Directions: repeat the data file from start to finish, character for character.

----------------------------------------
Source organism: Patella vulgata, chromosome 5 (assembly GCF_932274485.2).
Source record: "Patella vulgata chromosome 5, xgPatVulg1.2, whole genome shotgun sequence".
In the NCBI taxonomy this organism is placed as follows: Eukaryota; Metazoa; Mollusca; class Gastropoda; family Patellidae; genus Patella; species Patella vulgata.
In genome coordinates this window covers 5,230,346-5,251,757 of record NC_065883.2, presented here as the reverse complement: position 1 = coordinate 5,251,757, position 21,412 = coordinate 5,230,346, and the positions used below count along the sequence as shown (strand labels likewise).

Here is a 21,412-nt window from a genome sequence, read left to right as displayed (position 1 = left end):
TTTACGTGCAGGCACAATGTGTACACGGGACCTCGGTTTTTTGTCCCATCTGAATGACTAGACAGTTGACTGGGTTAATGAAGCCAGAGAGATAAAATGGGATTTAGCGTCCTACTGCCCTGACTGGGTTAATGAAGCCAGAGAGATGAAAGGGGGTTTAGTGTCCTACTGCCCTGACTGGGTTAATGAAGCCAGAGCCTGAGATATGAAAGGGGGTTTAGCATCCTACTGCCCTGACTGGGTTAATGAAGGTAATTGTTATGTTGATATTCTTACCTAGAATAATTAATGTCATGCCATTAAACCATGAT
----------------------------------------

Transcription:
Source organism: Patella vulgata, chromosome 5 (assembly GCF_932274485.2).
Source record: "Patella vulgata chromosome 5, xgPatVulg1.2, whole genome shotgun sequence".
In the NCBI taxonomy this organism is placed as follows: Eukaryota; Metazoa; Mollusca; class Gastropoda; family Patellidae; genus Patella; species Patella vulgata.
In genome coordinates this window covers 5,230,346-5,251,757 of record NC_065883.2, presented here as the reverse complement: position 1 = coordinate 5,251,757, position 21,412 = coordinate 5,230,346, and the positions used below count along the sequence as shown (strand labels likewise).

Here is a 21,412-nt window from a genome sequence, read left to right as displayed (position 1 = left end):
TTTACGTGCAGGCACAATGTGTACACGGGACCTCGGTTTTTTGTCCCATCTGAATGACTAGACAGTTGACTGGGTTAATGAAGCCAGAGAGATAAAATGGGATTTAGCGTCCTACTGCCCTGACTGGGTTAATGAAGCCAGAGAGATGAAAGGGGGTTTAGTGTCCTACTGCCCTGACTGGGTTAATGAAGCCAGAGCCTGAGATATGAAAGGGGGTTTAGCATCCTACTGCCCTGACTGGGTTAATGAAGGTAATTGTTATGTTGATATTCTTACCTAGAATAATTAATGTCATGCCATTAAACCATGAT